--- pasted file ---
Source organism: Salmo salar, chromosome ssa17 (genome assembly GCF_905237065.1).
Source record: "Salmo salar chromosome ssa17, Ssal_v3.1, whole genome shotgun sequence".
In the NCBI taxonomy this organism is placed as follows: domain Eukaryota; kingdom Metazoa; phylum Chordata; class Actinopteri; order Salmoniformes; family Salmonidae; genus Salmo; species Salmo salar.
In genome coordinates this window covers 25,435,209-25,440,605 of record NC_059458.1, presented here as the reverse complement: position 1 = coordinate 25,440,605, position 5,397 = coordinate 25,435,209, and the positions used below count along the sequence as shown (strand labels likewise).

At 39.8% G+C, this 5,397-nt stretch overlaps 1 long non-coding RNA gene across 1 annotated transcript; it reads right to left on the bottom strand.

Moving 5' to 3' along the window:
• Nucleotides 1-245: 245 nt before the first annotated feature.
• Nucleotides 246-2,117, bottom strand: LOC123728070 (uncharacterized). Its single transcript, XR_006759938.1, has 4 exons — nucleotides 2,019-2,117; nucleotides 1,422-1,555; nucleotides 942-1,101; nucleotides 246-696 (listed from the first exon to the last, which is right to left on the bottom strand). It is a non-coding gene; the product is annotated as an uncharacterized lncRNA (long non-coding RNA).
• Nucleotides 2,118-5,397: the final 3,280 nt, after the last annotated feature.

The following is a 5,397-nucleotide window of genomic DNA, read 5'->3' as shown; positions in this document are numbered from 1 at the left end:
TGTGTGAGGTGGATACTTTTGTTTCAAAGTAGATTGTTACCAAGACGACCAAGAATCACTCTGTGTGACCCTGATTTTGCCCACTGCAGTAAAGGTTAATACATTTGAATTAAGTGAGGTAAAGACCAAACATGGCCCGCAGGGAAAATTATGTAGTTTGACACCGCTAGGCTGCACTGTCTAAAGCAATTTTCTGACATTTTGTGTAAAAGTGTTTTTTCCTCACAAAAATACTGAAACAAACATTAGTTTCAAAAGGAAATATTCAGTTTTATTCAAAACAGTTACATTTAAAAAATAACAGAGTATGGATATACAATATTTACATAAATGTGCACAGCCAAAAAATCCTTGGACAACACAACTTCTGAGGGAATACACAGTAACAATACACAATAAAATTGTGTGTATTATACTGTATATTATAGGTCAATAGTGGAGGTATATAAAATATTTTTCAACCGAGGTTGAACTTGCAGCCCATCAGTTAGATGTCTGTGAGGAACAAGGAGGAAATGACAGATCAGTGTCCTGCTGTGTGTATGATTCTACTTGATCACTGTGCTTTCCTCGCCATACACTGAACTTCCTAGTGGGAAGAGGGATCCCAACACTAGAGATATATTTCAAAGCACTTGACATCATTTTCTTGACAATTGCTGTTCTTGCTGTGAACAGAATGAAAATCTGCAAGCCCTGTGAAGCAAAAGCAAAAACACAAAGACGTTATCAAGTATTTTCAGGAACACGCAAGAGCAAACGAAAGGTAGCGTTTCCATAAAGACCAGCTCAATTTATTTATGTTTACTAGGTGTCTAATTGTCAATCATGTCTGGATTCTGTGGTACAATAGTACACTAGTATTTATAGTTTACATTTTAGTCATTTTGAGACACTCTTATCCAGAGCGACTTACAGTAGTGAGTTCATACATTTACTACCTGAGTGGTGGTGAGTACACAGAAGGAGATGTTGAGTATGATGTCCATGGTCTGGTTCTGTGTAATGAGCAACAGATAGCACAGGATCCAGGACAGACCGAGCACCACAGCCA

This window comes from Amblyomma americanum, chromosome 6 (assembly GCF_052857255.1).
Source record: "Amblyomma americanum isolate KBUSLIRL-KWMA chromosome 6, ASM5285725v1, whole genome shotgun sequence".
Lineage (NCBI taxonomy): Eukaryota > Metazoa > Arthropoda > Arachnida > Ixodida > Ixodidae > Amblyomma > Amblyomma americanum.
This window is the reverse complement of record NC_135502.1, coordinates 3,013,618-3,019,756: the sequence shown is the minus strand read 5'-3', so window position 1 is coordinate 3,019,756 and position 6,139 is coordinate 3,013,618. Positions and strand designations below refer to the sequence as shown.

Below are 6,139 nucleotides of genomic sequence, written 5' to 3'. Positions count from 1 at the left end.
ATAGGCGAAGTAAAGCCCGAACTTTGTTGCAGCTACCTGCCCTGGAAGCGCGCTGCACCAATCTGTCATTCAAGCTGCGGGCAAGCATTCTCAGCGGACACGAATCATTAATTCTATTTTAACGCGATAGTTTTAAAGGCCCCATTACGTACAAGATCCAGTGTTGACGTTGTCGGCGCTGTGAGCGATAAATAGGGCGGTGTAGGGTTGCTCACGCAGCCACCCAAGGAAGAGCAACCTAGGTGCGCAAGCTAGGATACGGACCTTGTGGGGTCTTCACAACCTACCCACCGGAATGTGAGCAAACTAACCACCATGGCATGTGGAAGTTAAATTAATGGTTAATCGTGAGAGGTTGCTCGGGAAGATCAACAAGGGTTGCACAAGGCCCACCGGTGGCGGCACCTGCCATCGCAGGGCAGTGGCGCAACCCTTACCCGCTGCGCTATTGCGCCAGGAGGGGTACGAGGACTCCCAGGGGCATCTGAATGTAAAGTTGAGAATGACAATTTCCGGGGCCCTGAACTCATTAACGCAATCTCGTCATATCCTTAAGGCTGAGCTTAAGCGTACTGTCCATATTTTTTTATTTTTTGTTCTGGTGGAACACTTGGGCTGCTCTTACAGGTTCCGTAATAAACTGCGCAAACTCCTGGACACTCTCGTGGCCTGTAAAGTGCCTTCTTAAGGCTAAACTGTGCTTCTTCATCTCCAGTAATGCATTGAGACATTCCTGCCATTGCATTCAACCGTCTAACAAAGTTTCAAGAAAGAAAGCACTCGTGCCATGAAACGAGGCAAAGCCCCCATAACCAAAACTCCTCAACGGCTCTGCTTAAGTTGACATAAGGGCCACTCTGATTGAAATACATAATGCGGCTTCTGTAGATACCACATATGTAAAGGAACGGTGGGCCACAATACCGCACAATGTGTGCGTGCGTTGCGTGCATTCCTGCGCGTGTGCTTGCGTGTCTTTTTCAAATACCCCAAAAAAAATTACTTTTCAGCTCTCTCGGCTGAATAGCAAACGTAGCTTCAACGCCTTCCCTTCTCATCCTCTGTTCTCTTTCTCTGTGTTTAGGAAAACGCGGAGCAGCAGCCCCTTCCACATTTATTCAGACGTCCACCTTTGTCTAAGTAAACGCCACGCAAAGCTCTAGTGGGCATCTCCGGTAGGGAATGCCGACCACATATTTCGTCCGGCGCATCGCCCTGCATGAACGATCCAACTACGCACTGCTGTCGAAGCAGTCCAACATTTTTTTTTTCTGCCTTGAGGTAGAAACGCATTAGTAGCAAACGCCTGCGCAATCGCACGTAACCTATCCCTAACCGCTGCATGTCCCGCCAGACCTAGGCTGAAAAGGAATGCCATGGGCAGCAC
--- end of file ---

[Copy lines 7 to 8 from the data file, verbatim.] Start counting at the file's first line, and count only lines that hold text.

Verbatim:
• Nucleotides 1-245: 245 nt before the first annotated feature.
• Nucleotides 246-2,117, bottom strand: LOC123728070 (uncharacterized). Its single transcript, XR_006759938.1, has 4 exons — nucleotides 2,019-2,117; nucleotides 1,422-1,555; nucleotides 942-1,101; nucleotides 246-696 (listed from the first exon to the last, which is right to left on the bottom strand). It is a non-coding gene; the product is annotated as an uncharacterized lncRNA (long non-coding RNA).